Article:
In this short and rather dense book, John Barrow attempt to provide the beginnings of an answer to the question of a unified theory of everything. Breaking such a topic down into sections is both necessary and complicated, but Barrow divides the lectures into eight parts: laws of Nature, initial conditions, forces and particles, constants, broken symmetries, organizing principles, selection biases and categories of thought. Each lecture serves as both an introduction to the topic and a thorough examination of it, as Barrow seeks to evaluate the current state of the field whilst giving a broad overview of how the drive towards a single unified theory finds expression in each of the topics under discussion. For example, in the chapter on the laws of nature, Barrow offers a rather brisk summary of some of the arguments from Boscovich, Newton and others before finishing with an examination of string theory. The problem with seeking a single unified theory from the laws of Nature is it reveals a prejudice for timeless universals over temporal particularity and given the temporal nature of the universe this seems like something of an oversight. One seemingly vital question concerns mathematics and whether or not maths is adequate for describing the deepest levels of reality, especially given Gödel’s incompleteness theorem – Gödel’s point, whilst holding true for pure mathematics, is perhaps not as applicable to the messier, material maths which connect to experimental and particle physics. From there Barrow goes on to consider whether time and space predate the universe – a question highlights the philosophical implications of the search for a theory of everything.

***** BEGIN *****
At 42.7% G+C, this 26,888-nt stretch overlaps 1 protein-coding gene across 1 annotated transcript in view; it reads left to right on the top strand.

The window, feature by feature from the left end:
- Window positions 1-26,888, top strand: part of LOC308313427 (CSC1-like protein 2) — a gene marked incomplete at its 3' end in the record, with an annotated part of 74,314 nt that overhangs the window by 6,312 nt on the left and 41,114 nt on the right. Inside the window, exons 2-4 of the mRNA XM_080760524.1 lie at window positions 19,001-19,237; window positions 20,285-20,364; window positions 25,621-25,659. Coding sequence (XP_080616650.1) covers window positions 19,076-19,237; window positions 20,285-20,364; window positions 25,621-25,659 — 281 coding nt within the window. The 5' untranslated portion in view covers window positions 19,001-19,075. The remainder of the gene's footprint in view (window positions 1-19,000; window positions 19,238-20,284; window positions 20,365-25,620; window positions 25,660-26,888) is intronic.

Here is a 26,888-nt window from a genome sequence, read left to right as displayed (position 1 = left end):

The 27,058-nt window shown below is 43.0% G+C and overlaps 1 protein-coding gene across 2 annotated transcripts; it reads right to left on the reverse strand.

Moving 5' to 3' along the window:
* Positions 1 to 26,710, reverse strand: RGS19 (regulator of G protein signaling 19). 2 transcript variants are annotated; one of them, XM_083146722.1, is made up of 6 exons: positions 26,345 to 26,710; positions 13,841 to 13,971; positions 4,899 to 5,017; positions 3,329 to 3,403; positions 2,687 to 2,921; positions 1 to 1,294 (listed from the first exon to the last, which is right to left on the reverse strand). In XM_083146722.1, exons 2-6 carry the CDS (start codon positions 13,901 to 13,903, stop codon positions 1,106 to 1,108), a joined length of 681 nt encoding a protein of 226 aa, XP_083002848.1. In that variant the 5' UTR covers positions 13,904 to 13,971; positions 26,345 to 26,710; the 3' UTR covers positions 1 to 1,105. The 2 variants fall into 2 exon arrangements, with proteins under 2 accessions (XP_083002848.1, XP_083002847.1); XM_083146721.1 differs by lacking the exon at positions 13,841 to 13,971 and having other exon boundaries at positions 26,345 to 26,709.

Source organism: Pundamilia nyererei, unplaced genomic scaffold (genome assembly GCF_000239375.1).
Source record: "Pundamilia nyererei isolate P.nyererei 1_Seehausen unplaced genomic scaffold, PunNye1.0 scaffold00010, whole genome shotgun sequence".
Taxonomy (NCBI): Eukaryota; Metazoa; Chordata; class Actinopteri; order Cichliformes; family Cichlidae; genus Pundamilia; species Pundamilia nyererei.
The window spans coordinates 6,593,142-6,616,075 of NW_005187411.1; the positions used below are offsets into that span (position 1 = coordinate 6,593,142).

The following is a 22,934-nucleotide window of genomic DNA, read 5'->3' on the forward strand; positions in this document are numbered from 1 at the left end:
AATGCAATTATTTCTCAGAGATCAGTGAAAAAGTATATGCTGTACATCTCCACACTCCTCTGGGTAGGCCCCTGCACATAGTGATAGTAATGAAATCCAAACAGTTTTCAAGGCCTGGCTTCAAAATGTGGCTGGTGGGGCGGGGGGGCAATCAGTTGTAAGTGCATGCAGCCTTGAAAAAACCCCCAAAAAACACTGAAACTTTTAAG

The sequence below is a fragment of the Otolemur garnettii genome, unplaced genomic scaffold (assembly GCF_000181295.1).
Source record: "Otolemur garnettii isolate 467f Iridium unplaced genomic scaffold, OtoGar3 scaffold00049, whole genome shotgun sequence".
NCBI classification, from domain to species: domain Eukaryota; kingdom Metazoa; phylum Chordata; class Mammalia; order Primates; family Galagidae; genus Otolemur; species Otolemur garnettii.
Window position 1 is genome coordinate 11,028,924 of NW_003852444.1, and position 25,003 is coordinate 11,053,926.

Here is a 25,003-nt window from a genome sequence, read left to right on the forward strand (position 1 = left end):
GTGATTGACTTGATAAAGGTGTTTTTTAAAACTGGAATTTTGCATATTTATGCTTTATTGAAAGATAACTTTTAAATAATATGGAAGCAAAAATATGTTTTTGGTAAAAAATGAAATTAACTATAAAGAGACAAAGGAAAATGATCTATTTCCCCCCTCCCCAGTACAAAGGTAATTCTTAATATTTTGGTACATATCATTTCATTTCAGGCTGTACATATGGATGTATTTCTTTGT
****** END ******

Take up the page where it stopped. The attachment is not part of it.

It is in the philosophical implications of the argument unfolded that perhaps these lectures are not as forceful as they could be, as Barrow generally shies away from making statements too far removed from mathematical or physics. Those seeking definitive answers are liable to be left somewhat disappointed as Barrow acknowledges that, at present, all that physics can offer are approaches to problems which are promising or less so. A pressing problem is the limitations of what can be observed – there is a great deal more that is posited to exist and so it is something of a mistake to assume that the observed universe is the typical state of things. At the close of the book, Barrow acknowledges that ‘there is no formula that can deliver all truth' (246) and it is this which allows space for the continued philosophical investigation of the implications of Barrow’s fascinating insights offered in this lecture series.